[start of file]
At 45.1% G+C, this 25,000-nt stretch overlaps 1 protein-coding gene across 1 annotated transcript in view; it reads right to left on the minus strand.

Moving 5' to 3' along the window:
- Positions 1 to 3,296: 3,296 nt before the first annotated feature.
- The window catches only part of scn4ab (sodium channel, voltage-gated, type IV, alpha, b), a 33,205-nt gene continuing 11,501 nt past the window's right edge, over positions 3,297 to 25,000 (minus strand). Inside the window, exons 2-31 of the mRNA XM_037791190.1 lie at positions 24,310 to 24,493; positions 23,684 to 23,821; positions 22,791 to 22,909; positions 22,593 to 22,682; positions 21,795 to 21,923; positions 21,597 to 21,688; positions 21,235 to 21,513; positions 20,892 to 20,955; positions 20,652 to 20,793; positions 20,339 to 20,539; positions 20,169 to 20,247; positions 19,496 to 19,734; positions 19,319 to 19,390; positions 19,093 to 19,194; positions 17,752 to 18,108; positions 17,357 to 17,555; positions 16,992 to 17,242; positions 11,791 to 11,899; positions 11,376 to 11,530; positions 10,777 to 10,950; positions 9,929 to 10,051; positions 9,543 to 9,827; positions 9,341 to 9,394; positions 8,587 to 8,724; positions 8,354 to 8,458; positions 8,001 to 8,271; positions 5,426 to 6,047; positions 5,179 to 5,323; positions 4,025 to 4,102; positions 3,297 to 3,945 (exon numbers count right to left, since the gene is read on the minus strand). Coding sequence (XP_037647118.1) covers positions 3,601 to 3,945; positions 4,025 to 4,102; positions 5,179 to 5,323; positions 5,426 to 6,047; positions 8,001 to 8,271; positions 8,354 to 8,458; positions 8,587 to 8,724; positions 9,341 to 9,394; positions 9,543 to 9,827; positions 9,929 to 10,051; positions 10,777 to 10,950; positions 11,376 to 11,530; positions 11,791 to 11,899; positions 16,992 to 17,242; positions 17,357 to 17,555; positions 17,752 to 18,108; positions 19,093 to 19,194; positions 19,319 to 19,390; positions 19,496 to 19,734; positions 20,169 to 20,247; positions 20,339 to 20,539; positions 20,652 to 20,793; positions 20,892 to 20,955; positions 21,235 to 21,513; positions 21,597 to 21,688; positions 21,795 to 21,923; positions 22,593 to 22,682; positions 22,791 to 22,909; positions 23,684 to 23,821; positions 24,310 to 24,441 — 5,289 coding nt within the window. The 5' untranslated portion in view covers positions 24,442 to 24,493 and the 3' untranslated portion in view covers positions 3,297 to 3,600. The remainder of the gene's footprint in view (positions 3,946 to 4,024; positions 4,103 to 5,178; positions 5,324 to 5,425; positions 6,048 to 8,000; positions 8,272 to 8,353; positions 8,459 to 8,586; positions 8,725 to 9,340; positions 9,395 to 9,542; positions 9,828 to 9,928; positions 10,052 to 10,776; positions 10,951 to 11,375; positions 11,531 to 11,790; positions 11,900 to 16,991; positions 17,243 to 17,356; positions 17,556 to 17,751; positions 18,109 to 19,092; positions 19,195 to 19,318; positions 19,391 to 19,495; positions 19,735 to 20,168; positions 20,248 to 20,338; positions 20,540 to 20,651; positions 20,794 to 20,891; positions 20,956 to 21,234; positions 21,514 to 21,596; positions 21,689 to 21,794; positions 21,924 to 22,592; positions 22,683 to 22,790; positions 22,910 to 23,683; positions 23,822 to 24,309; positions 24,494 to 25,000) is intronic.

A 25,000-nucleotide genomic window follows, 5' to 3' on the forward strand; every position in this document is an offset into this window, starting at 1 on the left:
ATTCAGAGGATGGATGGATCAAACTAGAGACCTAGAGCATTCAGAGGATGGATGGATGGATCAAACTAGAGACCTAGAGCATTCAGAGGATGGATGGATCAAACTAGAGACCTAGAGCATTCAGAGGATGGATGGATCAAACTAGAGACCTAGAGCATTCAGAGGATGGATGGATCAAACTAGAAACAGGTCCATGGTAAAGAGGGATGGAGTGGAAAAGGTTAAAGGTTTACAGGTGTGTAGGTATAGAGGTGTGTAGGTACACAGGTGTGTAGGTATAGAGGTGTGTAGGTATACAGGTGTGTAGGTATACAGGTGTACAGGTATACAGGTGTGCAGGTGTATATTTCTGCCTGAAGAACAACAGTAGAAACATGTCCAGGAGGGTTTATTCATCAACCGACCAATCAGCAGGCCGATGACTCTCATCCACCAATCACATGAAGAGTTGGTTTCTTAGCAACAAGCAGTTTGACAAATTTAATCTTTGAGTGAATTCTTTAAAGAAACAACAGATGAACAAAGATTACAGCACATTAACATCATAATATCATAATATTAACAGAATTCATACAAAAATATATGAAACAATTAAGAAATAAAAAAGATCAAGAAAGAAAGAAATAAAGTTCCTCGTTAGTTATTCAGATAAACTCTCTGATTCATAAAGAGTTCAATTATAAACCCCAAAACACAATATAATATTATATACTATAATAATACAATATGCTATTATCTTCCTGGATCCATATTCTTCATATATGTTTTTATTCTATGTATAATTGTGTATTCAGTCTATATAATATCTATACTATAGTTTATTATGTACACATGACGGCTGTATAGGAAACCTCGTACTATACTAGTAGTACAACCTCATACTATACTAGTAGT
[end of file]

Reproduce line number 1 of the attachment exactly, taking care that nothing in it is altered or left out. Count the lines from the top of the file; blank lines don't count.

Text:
At 45.1% G+C, this 25,000-nt stretch overlaps 1 protein-coding gene across 1 annotated transcript in view; it reads right to left on the minus strand.